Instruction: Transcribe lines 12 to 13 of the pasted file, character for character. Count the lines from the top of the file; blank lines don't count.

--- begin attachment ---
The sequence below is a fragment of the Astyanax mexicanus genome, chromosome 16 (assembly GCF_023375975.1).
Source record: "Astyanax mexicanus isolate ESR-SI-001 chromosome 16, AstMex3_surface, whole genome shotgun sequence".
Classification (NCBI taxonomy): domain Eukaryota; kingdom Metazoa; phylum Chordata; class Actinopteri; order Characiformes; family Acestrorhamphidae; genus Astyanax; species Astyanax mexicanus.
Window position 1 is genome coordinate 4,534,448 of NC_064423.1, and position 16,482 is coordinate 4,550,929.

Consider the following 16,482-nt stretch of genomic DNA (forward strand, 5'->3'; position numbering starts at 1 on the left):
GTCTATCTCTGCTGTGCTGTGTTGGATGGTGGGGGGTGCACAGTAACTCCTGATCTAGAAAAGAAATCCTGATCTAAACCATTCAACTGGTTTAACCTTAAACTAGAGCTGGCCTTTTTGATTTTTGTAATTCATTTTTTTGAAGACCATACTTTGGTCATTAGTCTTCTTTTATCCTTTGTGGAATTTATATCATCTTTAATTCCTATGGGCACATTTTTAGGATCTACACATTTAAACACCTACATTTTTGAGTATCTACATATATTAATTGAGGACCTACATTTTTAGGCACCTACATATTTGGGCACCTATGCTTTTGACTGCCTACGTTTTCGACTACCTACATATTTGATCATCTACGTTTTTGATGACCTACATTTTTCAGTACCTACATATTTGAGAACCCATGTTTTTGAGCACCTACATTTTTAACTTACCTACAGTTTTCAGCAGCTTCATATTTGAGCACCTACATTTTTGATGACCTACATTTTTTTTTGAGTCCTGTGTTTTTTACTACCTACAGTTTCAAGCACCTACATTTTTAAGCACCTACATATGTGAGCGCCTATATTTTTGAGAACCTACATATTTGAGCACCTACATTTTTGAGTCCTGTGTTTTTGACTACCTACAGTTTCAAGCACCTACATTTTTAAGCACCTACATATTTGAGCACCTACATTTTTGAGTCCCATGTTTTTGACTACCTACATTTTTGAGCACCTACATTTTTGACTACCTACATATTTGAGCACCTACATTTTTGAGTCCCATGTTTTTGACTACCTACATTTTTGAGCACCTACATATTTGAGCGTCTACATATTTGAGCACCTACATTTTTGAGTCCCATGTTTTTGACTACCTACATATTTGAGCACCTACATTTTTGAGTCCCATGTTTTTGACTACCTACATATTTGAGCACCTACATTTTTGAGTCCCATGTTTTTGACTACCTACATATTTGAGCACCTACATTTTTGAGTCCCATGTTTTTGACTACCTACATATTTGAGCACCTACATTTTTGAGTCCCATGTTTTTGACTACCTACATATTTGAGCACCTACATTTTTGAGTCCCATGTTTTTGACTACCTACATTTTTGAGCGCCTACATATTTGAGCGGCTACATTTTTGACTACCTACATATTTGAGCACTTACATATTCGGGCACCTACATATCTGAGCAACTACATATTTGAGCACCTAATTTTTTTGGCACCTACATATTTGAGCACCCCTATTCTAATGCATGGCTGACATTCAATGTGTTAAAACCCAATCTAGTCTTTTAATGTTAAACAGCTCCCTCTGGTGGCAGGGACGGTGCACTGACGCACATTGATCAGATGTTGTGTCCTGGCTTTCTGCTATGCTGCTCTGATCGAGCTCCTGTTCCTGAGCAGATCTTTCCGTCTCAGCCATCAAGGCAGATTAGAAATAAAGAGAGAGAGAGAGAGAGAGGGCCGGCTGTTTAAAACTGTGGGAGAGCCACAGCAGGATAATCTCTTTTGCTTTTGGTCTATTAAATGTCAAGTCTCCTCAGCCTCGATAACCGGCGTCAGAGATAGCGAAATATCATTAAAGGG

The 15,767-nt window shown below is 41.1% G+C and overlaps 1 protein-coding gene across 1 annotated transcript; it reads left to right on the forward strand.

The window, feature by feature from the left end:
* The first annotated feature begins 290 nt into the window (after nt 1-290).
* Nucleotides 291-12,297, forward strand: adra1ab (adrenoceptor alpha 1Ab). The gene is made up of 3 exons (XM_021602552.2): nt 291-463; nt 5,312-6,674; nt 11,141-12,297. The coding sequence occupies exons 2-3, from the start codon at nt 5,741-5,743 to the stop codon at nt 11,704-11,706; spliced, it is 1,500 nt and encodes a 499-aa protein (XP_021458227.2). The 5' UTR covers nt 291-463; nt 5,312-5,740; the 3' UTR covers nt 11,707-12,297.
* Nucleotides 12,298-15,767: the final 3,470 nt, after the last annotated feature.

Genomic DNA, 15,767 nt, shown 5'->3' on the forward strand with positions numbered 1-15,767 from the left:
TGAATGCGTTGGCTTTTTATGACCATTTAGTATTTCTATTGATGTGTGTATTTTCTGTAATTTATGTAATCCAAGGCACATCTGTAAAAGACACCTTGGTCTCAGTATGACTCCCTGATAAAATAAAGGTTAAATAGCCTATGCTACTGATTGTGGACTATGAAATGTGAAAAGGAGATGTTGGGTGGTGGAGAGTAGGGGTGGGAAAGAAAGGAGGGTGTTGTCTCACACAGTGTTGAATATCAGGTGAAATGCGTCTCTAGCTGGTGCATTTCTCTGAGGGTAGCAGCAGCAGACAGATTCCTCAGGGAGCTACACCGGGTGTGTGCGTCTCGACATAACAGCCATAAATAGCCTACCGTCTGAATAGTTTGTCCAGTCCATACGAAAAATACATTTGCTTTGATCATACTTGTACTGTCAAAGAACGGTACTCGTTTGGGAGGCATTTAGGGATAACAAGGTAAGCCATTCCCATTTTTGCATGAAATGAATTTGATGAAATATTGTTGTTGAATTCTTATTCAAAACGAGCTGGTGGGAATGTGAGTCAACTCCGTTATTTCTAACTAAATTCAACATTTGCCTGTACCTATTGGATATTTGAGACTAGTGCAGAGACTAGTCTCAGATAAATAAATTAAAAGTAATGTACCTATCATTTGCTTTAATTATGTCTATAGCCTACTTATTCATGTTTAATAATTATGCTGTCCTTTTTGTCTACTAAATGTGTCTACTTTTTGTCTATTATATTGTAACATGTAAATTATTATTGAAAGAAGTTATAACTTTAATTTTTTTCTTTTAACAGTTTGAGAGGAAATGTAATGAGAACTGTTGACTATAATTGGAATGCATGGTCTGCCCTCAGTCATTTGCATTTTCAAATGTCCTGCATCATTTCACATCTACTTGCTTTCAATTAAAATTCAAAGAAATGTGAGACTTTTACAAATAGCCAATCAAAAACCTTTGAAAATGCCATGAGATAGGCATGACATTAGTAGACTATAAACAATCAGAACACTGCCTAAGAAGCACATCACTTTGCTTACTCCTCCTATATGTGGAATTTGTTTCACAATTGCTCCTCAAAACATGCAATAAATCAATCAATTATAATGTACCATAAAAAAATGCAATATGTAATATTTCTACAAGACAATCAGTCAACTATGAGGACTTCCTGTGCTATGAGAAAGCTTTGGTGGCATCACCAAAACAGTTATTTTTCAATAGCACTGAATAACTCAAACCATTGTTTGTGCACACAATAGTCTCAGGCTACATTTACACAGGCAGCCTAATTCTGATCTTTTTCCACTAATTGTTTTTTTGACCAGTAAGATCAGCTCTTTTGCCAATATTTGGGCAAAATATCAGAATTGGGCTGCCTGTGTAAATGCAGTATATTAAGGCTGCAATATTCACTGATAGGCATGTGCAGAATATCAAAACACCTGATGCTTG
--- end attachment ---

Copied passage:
Genomic DNA, 15,767 nt, shown 5'->3' on the forward strand with positions numbered 1-15,767 from the left:
TGAATGCGTTGGCTTTTTATGACCATTTAGTATTTCTATTGATGTGTGTATTTTCTGTAATTTATGTAATCCAAGGCACATCTGTAAAAGACACCTTGGTCTCAGTATGACTCCCTGATAAAATAAAGGTTAAATAGCCTATGCTACTGATTGTGGACTATGAAATGTGAAAAGGAGATGTTGGGTGGTGGAGAGTAGGGGTGGGAAAGAAAGGAGGGTGTTGTCTCACACAGTGTTGAATATCAGGTGAAATGCGTCTCTAGCTGGTGCATTTCTCTGAGGGTAGCAGCAGCAGACAGATTCCTCAGGGAGCTACACCGGGTGTGTGCGTCTCGACATAACAGCCATAAATAGCCTACCGTCTGAATAGTTTGTCCAGTCCATACGAAAAATACATTTGCTTTGATCATACTTGTACTGTCAAAGAACGGTACTCGTTTGGGAGGCATTTAGGGATAACAAGGTAAGCCATTCCCATTTTTGCATGAAATGAATTTGATGAAATATTGTTGTTGAATTCTTATTCAAAACGAGCTGGTGGGAATGTGAGTCAACTCCGTTATTTCTAACTAAATTCAACATTTGCCTGTACCTATTGGATATTTGAGACTAGTGCAGAGACTAGTCTCAGATAAATAAATTAAAAGTAATGTACCTATCATTTGCTTTAATTATGTCTATAGCCTACTTATTCATGTTTAATAATTATGCTGTCCTTTTTGTCTACTAAATGTGTCTACTTTTTGTCTATTATATTGTAACATGTAAATTATTATTGAAAGAAGTTATAACTTTAATTTTTTTCTTTTAACAGTTTGAGAGGAAATGTAATGAGAACTGTTGACTATAATTGGAATGCATGGTCTGCCCTCAGTCATTTGCATTTTCAAATGTCCTGCATCATTTCACATCTACTTGCTTTCAATTAAAATTCAAAGAAATGTGAGACTTTTACAAATAGCCAATCAAAAACCTTTGAAAATGCCATGAGATAGGCATGACATTAGTAGACTATAAACAATCAGAACACTGCCTAAGAAGCACATCACTTTGCTTACTCCTCCTATATGTGGAATTTGTTTCACAATTGCTCCTCAAAACATGCAATAAATCAATCAATTATAATGTACCATAAAAAAATGCAATATGTAATATTTCTACAAGACAATCAGTCAACTATGAGGACTTCCTGTGCTATGAGAAAGCTTTGGTGGCATCACCAAAACAGTTATTTTTCAATAGCACTGAATAACTCAAACCATTGTTTGTGCACACAATAGTCTCAGGCTACATTTACACAGGCAGCCTAATTCTGATCTTTTTCCACTAATTGTTTTTTTGACCAGTAAGATCAGCTCTTTTGCCAATATTTGGGCAAAATATCAGAATTGGGCTGCCTGTGTAAATGCAGTATATTAAGGCTGCAATATTCACTGATAGGCATGTGCAGAATATCAAAACACCTGATGCTTG